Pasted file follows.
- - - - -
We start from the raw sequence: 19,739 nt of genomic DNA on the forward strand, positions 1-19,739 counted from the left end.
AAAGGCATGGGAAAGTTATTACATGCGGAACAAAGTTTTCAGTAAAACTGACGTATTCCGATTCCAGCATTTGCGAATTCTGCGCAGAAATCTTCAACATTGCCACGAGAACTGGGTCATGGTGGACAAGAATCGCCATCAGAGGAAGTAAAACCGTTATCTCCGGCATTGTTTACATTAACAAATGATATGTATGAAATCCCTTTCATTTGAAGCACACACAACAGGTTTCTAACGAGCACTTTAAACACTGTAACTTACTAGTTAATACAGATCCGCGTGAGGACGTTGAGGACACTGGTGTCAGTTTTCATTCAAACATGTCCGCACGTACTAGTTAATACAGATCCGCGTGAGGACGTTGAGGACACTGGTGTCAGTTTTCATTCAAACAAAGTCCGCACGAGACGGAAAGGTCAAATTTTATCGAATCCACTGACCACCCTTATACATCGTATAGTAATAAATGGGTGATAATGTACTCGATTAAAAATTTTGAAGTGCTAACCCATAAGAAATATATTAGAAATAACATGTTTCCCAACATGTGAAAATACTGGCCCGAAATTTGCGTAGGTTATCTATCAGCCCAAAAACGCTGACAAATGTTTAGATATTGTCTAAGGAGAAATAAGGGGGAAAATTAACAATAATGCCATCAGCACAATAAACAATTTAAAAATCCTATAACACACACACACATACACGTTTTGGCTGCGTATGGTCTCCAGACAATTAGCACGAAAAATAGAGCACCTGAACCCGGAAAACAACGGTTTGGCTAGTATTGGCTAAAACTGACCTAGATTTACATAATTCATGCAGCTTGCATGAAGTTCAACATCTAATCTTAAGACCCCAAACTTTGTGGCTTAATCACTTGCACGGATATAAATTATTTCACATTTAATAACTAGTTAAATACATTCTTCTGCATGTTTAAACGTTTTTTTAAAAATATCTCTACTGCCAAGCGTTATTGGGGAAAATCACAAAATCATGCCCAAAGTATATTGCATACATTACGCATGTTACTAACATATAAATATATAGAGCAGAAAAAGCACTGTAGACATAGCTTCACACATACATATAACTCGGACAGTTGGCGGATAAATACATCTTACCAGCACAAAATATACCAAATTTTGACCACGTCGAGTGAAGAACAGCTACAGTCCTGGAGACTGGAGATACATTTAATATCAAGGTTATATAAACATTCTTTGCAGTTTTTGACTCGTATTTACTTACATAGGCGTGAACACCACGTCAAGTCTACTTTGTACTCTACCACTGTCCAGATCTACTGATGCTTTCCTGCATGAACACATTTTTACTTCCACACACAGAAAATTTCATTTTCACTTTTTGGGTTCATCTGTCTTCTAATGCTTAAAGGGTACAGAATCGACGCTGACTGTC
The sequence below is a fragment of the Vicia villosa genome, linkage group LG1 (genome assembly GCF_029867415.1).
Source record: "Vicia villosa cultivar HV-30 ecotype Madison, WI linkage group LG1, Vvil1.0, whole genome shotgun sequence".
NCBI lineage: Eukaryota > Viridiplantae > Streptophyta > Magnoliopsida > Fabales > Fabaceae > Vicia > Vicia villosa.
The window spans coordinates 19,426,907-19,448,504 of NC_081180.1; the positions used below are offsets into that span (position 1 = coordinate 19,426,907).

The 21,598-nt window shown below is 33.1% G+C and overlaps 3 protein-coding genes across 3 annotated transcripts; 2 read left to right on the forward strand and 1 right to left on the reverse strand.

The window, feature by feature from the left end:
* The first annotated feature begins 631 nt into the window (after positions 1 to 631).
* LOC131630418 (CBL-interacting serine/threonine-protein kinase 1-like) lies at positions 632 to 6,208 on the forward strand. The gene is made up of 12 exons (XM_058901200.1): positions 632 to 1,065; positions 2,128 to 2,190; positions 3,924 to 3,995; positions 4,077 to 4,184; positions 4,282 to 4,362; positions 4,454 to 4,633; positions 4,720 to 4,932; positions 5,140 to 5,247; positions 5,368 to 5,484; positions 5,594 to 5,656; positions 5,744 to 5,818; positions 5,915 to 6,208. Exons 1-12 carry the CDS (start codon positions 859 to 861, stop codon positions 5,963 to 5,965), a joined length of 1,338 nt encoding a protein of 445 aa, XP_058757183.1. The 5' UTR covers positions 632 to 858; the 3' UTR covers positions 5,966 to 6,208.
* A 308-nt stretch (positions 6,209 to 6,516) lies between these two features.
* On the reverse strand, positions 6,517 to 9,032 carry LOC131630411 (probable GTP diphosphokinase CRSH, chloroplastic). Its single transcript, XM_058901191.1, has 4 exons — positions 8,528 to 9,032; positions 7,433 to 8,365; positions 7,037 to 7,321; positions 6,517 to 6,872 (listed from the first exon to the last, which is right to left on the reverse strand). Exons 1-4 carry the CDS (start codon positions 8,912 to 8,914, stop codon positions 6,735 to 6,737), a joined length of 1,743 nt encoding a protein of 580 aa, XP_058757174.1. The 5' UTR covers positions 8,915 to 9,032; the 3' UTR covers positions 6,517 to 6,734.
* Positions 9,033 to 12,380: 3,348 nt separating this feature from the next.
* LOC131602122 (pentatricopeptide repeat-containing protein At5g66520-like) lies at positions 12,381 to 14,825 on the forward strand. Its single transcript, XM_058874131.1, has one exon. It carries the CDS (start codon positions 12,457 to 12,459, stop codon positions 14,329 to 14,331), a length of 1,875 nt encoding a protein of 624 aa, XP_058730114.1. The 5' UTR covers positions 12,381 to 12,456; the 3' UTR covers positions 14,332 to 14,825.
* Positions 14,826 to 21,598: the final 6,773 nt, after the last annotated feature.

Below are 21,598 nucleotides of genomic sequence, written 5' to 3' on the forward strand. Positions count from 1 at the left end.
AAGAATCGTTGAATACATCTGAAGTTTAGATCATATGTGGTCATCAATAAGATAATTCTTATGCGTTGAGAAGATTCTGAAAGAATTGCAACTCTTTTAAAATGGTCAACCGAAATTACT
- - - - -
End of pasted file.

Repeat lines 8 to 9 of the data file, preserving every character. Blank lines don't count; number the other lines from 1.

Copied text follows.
The window, feature by feature from the left end:
* The first annotated feature begins 631 nt into the window (after positions 1 to 631).